Having just published the third book in my Justinia Wright, PI series and two short stories which take us back to a time before the series begins, I’ve had mysteries on my mind. And of late, I’ve been watching Miss Fisher’s Murder Mysteries.
I find the showed delightful. The characters are superbly drawn. They have history. They have issues. They are like real people. The mystery, on the other hand, is usually light and often flawed. On one episode, Miss Fisher gets an important clue by looking at a typewriter ribbon – a carbon typewriter ribbon. Oh, did I mention the era is the 1920s? Now that is what I call I gaping plot hole. But in spite of such faux pas, I thoroughly enjoy the show because the characters are so very lifelike. And the show is really about the characters.
For me the best stories are not plot-driven, but character-driven. I don’t give two hoots for the plot. In my mind, the plot is only there because the characters do something. Where’s the plot in Waiting For Godot? The story seems to get along quite nicely without one. Or how about The Remains Of The Day? The plot, such as it is, is merely the vehicle for us to listen to the ruminations of Stevens. Or what about The Moon Is A Harsh Mistress? Lots of plot there and yet the plot is merely the vehicle for Heinlein to present his picture of a libertarian utopia. In that sense, any plot could have worked. The plot in and of itself is non-essential. It’s the characters acting (giving us a plot) that is the real story.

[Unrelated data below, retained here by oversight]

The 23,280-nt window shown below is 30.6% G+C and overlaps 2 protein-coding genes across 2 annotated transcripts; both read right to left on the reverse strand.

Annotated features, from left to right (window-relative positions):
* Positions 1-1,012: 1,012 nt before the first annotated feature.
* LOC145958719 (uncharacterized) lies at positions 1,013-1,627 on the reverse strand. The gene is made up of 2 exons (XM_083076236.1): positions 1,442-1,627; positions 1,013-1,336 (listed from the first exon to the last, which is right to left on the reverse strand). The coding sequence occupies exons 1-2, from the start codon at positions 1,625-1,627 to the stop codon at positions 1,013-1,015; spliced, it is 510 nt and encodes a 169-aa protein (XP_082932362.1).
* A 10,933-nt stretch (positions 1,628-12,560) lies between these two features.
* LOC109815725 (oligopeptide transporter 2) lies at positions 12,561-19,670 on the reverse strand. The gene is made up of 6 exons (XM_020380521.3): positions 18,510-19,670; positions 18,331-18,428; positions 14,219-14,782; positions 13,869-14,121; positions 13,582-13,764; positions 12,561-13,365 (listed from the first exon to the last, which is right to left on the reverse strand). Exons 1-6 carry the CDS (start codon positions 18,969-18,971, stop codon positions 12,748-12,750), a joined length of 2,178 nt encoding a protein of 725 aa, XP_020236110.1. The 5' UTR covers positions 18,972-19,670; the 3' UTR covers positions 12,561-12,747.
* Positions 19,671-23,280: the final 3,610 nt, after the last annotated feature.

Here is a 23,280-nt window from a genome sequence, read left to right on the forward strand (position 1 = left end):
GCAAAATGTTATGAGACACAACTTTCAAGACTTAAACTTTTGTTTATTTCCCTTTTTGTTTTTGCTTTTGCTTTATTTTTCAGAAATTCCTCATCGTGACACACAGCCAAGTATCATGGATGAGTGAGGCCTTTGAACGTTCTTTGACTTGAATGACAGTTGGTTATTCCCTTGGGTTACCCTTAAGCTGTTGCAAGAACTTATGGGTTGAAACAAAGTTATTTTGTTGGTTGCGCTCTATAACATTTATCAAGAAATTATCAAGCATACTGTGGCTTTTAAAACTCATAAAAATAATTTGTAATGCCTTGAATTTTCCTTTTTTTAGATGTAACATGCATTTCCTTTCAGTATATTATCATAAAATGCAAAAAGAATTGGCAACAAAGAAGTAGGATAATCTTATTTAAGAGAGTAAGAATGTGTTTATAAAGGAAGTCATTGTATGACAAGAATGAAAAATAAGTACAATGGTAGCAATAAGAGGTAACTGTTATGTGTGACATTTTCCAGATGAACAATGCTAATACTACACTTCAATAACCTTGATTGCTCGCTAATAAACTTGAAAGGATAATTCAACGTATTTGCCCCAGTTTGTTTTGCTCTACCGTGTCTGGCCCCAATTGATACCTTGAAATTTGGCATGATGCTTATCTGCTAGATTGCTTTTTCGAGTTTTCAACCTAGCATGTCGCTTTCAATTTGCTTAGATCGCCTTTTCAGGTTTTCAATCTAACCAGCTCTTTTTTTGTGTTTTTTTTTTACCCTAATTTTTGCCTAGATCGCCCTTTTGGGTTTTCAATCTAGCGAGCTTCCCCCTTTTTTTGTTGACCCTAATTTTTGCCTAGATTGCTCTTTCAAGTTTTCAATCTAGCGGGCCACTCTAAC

Another example is Raw Head by Ben Willoughby. Willoughby creates two characters, has them do their thing, and the result is a strongly character driven story. Just as Ray Bradbury said it should be.
Christine by Stephen King, in my opinion, is a case of where the plot actually gets in the way of the story. And I think it was probably due to his having to write his book to a certain length for the publisher. But whatever the reason, two-thirds of the way through the book the story was told and yet King went on having the car create more and more senseless havoc, gore, and mayhem. For me, the extended and senseless plot ruined the book. Plot to my mind is highly overrated. Follow the Bradbury formula and your story will be told. After all, that is the real point of the plot. To tell a story. And your characters will do that for you.
So if the writers of Miss Fisher’s Murder Mysteries leave gaping plot holes, why bother watching? I think there are lots of reasons. Namely, the characters. Miss Fisher, a complex rich socialite with the past. Her companion, doc, who is in some ways miss fishers polar opposite. Inspector Jack Robinson, I somewhat stated police detective who gradually appreciates Mrs. Fisher’s talents. Constable Collins, who provides us with comic relief. And the list goes on.
Of course, this setting also contributes to the charm of the series: Melbourne in the 1920s. It is the perfect stage for larger than life liberated woman to walk apart.
There’s lots to like in Miss Fisher’s Murder Mysteries. Do give the show a try.Share This!